It was also a massive year from a work perspective. This year I've spent a lot more time investing into my UP Coaching business and getting that off the ground and running in more a full time capacity. I've been overwhelmed with the response and on a lot of levels I've learnt a lot of lessons in what it means to run a fully fledged business. But I've enjoyed the journey so far immensely. From running two weekly training sessions; running weekend camps, taking groups for trail running clinics and all the online coaching; it's been another super busy but rewarding journey. Look out for plenty of UP Coaching Crew to feature in and around big races in 2015. Thank you to all my clients and casual visitors who have been part of UP Coaching in 2014.

The other initiative that I feel particularly proud of too is Trail Kids which I cofounded with my good friend Jo Brischetto. To see kids getting outside, being active in the great Australia bush and introducing them to the wonderful sport of trail running is just incredibly enriching for both the kids and myself. It's at the grassroots where the future of the sport in Australia lies and I'm proud that I have a small little input at this level.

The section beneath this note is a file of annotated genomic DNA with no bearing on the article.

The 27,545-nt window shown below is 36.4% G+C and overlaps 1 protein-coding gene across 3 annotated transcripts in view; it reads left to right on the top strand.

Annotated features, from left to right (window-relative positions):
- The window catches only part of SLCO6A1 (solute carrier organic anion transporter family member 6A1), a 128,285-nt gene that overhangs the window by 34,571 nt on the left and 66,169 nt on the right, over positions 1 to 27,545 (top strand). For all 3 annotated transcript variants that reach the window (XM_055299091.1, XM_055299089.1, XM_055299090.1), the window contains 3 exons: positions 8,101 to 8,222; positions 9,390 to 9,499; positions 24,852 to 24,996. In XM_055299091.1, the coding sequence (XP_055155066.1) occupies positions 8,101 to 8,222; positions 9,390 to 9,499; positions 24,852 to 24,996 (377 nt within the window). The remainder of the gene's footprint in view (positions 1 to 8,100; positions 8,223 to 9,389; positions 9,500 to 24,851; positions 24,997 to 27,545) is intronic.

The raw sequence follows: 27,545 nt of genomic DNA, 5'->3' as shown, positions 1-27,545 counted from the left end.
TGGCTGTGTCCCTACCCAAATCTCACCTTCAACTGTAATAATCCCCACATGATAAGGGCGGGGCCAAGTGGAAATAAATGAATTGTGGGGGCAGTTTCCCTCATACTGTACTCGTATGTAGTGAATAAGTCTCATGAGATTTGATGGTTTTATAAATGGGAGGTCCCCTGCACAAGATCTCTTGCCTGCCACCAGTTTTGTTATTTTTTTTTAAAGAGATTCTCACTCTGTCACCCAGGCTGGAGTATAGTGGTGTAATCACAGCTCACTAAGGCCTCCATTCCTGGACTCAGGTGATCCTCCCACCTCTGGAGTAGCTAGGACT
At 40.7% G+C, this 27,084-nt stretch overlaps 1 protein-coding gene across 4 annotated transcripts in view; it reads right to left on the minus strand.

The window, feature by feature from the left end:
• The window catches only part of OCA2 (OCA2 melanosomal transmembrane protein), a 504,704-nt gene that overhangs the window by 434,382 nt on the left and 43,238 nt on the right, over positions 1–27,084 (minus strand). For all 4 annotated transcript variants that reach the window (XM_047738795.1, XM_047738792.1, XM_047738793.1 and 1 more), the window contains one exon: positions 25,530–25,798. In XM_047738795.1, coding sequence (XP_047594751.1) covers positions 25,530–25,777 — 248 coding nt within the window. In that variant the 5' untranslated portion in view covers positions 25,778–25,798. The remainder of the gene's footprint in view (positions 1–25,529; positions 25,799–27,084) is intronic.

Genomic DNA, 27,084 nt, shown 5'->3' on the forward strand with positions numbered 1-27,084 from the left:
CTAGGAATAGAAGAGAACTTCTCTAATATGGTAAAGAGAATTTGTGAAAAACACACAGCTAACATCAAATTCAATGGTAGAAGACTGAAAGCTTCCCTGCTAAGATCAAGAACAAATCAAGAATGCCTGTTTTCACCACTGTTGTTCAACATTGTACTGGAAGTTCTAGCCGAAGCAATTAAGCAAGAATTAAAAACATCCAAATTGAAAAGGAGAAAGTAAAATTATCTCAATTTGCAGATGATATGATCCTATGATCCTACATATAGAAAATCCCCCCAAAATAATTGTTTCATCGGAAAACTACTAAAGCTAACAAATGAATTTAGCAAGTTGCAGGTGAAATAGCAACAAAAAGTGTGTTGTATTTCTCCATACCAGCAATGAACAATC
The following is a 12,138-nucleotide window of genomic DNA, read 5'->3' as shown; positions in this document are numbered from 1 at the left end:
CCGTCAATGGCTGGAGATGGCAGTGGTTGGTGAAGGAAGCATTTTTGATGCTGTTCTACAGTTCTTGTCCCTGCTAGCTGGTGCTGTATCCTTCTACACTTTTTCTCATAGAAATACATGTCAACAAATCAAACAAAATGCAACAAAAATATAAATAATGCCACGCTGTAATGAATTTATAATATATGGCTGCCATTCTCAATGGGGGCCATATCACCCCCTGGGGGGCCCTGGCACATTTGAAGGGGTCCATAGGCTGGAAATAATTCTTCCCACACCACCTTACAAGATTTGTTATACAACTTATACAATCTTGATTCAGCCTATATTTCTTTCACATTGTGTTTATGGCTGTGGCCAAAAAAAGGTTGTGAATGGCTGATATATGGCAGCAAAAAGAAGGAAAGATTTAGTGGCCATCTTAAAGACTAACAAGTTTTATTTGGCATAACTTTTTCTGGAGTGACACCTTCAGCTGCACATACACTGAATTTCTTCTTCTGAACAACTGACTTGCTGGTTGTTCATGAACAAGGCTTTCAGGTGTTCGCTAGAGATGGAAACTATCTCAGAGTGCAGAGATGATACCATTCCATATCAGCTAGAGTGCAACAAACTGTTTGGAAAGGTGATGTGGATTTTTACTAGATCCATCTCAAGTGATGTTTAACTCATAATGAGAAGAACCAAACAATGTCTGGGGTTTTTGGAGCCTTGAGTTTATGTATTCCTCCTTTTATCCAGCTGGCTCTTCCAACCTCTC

Shortly, I'll post my running plans for 2015.

Nabbing 5th in the UTWT was a nice reward for a lot of hard work!

Thursday, December 4, 2014

IAU 100km World Championship Review - In Numbers

Well it was a road race after all. So this review is one for the data lovers!


Quarter Split Rankings
  • 0-25km: 32nd
  • 26-50km: 32nd
  • 51-75:10th
  • 76-100km: 9th
Result
  • 6:56:45
  • 12th out of 91 finishers (139 starters)
  • Seconds outside the Top 10: 74s
  • Missed PB: 1m19s
  • Lapped by: 2 (Max King and Jonas Budd)
  • M35 Masters Championship placing had I entered: 1st! Arrggghhh
Australian Teams Positions
  • Women: 6th out of 9
  • Men: 8th out of 18
Nutrition
  • Number of Hammer Gels consumed: 18
  • Average Carbs consumed per hour: 54g
Water and Electrolyte
  • Water: 600ml-800ml per hour
  • 1 Hammer Enduralyte Extreme per hour
  • Peed in my pants: 2
Environment
  • Temperature at start: 25
  • Humidity at start: 69%
  • Number of U Turns: 300
Gear
  • Shoes: Inov-8 233g, 6mm drop